Also known as
Cranberry Hibiscus, African Rosemallow, False Roselle, Maroon Mallow, Red Leaved Hibiscus, Red Shield Hibiscus
Photo by CandideUK (All rights reserved)
This plant has no fragrance
Rose Hibiscus Overview
Creates decorative landscapes, hedges, beds, containers and a pot plant feature. A charming everred-nevergreen shrub. Its high resistance to root-knot nematodes makes it an excellent crop in place after tomatoes and other solanaceous vegetables that are affected by nematodes. It is used for medicinal purposes and in culinary.
Common problems with Rose Hibiscus
Japanese Beetles will skeletonize the leaves.
How to harvest Rose Hibiscus
Seeds - allow seed heads to dry on plants; remove and collect seeds. Pick leaves at the tips that when soft. Flowers can be picked when freshly open.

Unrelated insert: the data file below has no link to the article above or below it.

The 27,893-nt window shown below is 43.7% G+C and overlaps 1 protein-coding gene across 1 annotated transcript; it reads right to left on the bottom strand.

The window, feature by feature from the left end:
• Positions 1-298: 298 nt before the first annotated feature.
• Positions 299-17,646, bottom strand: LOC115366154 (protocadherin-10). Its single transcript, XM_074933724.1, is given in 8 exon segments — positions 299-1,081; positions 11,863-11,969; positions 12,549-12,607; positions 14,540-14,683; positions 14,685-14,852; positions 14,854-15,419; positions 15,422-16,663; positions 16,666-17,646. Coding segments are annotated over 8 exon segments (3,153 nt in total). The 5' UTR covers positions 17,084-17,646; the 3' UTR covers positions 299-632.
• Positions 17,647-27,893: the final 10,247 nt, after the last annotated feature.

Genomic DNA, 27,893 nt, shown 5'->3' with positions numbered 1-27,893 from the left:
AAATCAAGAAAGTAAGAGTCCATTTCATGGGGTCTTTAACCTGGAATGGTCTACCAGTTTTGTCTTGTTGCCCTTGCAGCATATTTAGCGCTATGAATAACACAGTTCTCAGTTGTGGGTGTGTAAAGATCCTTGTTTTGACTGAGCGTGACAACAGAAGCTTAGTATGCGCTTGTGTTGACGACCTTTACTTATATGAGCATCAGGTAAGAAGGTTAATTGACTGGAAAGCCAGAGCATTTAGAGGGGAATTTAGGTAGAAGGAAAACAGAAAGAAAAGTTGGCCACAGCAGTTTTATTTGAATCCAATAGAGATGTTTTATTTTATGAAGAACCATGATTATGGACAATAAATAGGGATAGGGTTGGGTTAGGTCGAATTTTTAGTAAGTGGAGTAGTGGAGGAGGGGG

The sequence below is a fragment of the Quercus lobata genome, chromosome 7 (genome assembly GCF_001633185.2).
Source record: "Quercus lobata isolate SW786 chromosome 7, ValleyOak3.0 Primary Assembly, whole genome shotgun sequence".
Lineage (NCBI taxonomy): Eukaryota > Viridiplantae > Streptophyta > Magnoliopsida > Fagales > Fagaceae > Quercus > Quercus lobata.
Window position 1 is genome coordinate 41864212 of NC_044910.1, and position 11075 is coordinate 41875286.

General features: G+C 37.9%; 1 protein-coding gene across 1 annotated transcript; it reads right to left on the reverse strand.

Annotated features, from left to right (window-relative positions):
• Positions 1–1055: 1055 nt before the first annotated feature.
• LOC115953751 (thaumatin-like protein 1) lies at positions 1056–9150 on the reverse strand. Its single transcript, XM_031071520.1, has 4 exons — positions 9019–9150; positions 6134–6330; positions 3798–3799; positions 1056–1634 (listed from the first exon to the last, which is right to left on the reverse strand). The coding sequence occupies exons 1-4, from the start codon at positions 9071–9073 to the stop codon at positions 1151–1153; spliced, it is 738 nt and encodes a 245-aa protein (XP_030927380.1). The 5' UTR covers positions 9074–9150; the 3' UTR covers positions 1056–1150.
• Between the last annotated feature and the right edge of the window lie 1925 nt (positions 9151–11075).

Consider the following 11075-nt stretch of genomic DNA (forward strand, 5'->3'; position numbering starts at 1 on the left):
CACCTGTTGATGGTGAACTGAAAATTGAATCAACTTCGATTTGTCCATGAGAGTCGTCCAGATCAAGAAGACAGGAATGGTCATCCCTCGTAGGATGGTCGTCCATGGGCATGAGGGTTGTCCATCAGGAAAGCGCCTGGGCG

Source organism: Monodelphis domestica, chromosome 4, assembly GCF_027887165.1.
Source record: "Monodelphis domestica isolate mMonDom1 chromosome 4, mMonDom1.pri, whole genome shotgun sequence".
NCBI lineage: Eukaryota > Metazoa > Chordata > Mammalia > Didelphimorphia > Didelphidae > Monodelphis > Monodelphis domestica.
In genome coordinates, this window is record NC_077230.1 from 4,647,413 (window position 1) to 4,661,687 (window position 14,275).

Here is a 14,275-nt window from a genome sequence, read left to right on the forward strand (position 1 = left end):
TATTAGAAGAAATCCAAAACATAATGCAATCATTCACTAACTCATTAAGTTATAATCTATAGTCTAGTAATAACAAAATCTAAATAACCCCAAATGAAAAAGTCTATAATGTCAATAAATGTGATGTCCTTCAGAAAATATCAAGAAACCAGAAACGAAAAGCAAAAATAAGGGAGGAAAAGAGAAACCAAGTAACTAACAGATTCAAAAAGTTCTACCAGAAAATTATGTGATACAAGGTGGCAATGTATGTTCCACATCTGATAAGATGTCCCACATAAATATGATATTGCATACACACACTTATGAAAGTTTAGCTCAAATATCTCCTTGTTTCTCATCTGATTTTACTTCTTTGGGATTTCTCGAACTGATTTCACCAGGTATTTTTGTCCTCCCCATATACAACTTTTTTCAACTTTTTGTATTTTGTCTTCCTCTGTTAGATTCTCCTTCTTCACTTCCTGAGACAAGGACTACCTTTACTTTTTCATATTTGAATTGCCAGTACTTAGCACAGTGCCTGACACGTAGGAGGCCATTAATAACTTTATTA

How to propagate Rose Hibiscus
Seed - sow early spring in a warm greenhouse. Seedlings will appear 3-4 days. Plant out seedlings into individual pots when they are large enough to handle and plant them out into early summer.
Take small softwood cuttings in the Autumn to overwinter for next spring.
Special features of Rose Hibiscus
Grown as a hedge as well as a barrier.
Excellent pot plant in well-drained soil.
Suitable for growing indoor in well-drained soil under direct sunlight.
Attracts useful insects
Bees and butterflies.
Other uses of Rose Hibiscus
Infusion of the leaves in water is used as post-fever tonic and a treatment for anaemia. Crushed leaves and soaked in cold water, the infusion is used for washing babies/young children with body pains
Pinkish-brown leaves is added to dishes raw or cooked (acid flavour, sour taste and mucilaginous texture). Red flowers and leaves make flavourfull tea. Roots fibrous, mucilaginous and little flavour.